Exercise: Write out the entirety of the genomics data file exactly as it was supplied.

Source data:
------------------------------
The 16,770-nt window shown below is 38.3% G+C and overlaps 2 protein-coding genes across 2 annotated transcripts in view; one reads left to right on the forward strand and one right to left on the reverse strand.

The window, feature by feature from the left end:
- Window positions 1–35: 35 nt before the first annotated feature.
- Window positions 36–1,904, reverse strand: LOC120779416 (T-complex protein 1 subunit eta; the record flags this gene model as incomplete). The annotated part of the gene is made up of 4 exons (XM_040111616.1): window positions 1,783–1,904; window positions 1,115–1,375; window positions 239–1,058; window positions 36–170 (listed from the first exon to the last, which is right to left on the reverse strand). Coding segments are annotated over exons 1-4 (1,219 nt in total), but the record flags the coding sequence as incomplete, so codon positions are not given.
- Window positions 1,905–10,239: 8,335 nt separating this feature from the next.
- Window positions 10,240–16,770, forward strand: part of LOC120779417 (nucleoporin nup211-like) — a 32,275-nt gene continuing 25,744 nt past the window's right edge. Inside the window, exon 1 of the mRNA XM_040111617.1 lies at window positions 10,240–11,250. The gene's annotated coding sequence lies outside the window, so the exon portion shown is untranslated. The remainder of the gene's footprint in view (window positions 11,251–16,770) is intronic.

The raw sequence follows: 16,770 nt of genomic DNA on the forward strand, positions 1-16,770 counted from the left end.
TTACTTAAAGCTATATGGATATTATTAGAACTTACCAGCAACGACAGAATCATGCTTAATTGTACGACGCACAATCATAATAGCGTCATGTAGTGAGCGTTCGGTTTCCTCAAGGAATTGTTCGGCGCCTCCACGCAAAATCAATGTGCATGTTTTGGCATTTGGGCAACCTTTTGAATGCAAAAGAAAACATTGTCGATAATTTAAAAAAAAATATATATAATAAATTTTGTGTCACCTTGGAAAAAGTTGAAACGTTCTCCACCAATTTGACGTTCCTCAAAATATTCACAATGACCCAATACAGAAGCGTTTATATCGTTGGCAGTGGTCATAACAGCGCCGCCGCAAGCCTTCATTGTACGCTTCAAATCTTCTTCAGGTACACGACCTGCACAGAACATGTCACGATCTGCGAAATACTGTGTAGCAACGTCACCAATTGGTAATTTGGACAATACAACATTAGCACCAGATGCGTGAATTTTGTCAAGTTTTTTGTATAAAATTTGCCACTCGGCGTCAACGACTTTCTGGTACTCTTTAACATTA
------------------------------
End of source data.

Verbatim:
The 16,770-nt window shown below is 38.3% G+C and overlaps 2 protein-coding genes across 2 annotated transcripts in view; one reads left to right on the forward strand and one right to left on the reverse strand.

The window, feature by feature from the left end:
- Window positions 1–35: 35 nt before the first annotated feature.
- Window positions 36–1,904, reverse strand: LOC120779416 (T-complex protein 1 subunit eta; the record flags this gene model as incomplete). The annotated part of the gene is made up of 4 exons (XM_040111616.1): window positions 1,783–1,904; window positions 1,115–1,375; window positions 239–1,058; window positions 36–170 (listed from the first exon to the last, which is right to left on the reverse strand). Coding segments are annotated over exons 1-4 (1,219 nt in total), but the record flags the coding sequence as incomplete, so codon positions are not given.
- Window positions 1,905–10,239: 8,335 nt separating this feature from the next.
- Window positions 10,240–16,770, forward strand: part of LOC120779417 (nucleoporin nup211-like) — a 32,275-nt gene continuing 25,744 nt past the window's right edge. Inside the window, exon 1 of the mRNA XM_040111617.1 lies at window positions 10,240–11,250. The gene's annotated coding sequence lies outside the window, so the exon portion shown is untranslated. The remainder of the gene's footprint in view (window positions 11,251–16,770) is intronic.

The raw sequence follows: 16,770 nt of genomic DNA on the forward strand, positions 1-16,770 counted from the left end.
TTACTTAAAGCTATATGGATATTATTAGAACTTACCAGCAACGACAGAATCATGCTTAATTGTACGACGCACAATCATAATAGCGTCATGTAGTGAGCGTTCGGTTTCCTCAAGGAATTGTTCGGCGCCTCCACGCAAAATCAATGTGCATGTTTTGGCATTTGGGCAACCTTTTGAATGCAAAAGAAAACATTGTCGATAATTTAAAAAAAAATATATATAATAAATTTTGTGTCACCTTGGAAAAAGTTGAAACGTTCTCCACCAATTTGACGTTCCTCAAAATATTCACAATGACCCAATACAGAAGCGTTTATATCGTTGGCAGTGGTCATAACAGCGCCGCCGCAAGCCTTCATTGTACGCTTCAAATCTTCTTCAGGTACACGACCTGCACAGAACATGTCACGATCTGCGAAATACTGTGTAGCAACGTCACCAATTGGTAATTTGGACAATACAACATTAGCACCAGATGCGTGAATTTTGTCAAGTTTTTTGTATAAAATTTGCCACTCGGCGTCAACGACTTTCTGGTACTCTTTAACATTA